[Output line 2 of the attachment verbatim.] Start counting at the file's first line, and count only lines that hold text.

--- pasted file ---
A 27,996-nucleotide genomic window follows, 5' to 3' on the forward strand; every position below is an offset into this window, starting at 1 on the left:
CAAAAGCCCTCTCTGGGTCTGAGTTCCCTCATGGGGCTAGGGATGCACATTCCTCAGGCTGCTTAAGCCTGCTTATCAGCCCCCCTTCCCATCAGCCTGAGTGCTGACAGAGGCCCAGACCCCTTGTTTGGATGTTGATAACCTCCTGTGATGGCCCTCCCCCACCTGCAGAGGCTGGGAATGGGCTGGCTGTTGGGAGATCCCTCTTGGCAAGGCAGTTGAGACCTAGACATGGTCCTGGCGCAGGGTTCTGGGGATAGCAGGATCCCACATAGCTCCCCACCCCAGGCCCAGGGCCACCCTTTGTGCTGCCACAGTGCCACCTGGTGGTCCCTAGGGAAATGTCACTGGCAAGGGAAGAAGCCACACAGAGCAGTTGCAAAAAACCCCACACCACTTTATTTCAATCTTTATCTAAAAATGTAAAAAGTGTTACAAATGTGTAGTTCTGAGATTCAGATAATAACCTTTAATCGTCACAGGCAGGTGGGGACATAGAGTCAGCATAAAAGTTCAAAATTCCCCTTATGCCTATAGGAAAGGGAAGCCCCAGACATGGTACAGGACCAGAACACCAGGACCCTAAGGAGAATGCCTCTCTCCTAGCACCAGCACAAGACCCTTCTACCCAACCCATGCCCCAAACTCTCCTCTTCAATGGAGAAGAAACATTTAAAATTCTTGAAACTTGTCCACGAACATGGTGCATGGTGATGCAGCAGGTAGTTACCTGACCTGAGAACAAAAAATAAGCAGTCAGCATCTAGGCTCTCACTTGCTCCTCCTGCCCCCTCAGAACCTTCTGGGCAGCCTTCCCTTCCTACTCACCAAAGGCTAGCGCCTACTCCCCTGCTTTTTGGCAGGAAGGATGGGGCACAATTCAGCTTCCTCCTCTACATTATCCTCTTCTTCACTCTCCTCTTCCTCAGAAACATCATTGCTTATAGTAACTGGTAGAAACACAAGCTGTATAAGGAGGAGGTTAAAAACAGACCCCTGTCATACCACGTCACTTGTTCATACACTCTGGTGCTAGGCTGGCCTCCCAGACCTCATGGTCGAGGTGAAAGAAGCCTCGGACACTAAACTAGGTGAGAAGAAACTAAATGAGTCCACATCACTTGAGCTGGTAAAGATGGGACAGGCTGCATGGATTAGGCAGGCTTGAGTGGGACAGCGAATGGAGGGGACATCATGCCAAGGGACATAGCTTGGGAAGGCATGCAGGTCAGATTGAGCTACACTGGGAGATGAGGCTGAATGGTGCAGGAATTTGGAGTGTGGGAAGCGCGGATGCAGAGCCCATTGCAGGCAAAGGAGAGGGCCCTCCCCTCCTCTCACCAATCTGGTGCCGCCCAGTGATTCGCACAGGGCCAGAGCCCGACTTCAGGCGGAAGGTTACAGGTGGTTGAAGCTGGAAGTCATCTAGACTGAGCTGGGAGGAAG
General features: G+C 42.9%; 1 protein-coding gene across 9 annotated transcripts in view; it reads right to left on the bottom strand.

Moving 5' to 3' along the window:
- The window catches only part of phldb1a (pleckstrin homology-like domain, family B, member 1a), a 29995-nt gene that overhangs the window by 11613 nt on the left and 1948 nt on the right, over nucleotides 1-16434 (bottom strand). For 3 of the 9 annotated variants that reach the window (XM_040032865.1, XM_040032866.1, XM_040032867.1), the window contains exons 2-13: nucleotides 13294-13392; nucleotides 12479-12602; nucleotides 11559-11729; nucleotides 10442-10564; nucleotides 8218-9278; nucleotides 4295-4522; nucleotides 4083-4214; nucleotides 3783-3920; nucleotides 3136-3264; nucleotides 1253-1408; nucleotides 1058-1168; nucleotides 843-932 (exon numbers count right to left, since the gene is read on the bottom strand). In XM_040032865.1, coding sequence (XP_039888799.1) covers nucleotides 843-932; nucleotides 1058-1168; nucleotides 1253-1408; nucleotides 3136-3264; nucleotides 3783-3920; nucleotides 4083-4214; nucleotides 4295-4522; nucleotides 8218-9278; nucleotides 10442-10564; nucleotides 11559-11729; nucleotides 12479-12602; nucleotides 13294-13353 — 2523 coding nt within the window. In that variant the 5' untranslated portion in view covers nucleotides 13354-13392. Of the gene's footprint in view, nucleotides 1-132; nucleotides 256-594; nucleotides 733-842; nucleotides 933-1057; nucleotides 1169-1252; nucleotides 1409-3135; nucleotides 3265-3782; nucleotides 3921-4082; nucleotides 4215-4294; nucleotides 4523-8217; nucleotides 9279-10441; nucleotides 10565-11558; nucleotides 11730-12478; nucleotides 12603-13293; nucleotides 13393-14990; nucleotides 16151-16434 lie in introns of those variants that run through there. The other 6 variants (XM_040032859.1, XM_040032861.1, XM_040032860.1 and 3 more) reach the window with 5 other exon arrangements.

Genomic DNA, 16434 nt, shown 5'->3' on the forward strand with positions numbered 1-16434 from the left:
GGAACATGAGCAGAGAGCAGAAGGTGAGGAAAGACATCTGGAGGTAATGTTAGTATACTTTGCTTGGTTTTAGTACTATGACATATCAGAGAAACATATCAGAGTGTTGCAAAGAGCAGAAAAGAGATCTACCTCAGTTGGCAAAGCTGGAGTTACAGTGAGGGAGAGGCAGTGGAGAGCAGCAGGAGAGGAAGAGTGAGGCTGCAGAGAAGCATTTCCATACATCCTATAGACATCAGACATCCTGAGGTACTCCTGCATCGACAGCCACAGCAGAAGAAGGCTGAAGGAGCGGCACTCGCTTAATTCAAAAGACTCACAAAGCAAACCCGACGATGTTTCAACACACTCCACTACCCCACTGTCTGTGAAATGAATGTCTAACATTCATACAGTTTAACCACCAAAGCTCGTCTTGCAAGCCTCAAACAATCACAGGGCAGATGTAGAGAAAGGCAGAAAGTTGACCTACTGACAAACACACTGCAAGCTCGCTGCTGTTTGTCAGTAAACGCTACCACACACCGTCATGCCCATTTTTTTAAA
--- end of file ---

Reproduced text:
CAAAAGCCCTCTCTGGGTCTGAGTTCCCTCATGGGGCTAGGGATGCACATTCCTCAGGCTGCTTAAGCCTGCTTATCAGCCCCCCTTCCCATCAGCCTGAGTGCTGACAGAGGCCCAGACCCCTTGTTTGGATGTTGATAACCTCCTGTGATGGCCCTCCCCCACCTGCAGAGGCTGGGAATGGGCTGGCTGTTGGGAGATCCCTCTTGGCAAGGCAGTTGAGACCTAGACATGGTCCTGGCGCAGGGTTCTGGGGATAGCAGGATCCCACATAGCTCCCCACCCCAGGCCCAGGGCCACCCTTTGTGCTGCCACAGTGCCACCTGGTGGTCCCTAGGGAAATGTCACTGGCAAGGGAAGAAGCCACACAGAGCAGTTGCAAAAAACCCCACACCACTTTATTTCAATCTTTATCTAAAAATGTAAAAAGTGTTACAAATGTGTAGTTCTGAGATTCAGATAATAACCTTTAATCGTCACAGGCAGGTGGGGACATAGAGTCAGCATAAAAGTTCAAAATTCCCCTTATGCCTATAGGAAAGGGAAGCCCCAGACATGGTACAGGACCAGAACACCAGGACCCTAAGGAGAATGCCTCTCTCCTAGCACCAGCACAAGACCCTTCTACCCAACCCATGCCCCAAACTCTCCTCTTCAATGGAGAAGAAACATTTAAAATTCTTGAAACTTGTCCACGAACATGGTGCATGGTGATGCAGCAGGTAGTTACCTGACCTGAGAACAAAAAATAAGCAGTCAGCATCTAGGCTCTCACTTGCTCCTCCTGCCCCCTCAGAACCTTCTGGGCAGCCTTCCCTTCCTACTCACCAAAGGCTAGCGCCTACTCCCCTGCTTTTTGGCAGGAAGGATGGGGCACAATTCAGCTTCCTCCTCTACATTATCCTCTTCTTCACTCTCCTCTTCCTCAGAAACATCATTGCTTATAGTAACTGGTAGAAACACAAGCTGTATAAGGAGGAGGTTAAAAACAGACCCCTGTCATACCACGTCACTTGTTCATACACTCTGGTGCTAGGCTGGCCTCCCAGACCTCATGGTCGAGGTGAAAGAAGCCTCGGACACTAAACTAGGTGAGAAGAAACTAAATGAGTCCACATCACTTGAGCTGGTAAAGATGGGACAGGCTGCATGGATTAGGCAGGCTTGAGTGGGACAGCGAATGGAGGGGACATCATGCCAAGGGACATAGCTTGGGAAGGCATGCAGGTCAGATTGAGCTACACTGGGAGATGAGGCTGAATGGTGCAGGAATTTGGAGTGTGGGAAGCGCGGATGCAGAGCCCATTGCAGGCAAAGGAGAGGGCCCTCCCCTCCTCTCACCAATCTGGTGCCGCCCAGTGATTCGCACAGGGCCAGAGCCCGACTTCAGGCGGAAGGTTACAGGTGGTTGAAGCTGGAAGTCATCTAGACTGAGCTGGGAGGAAG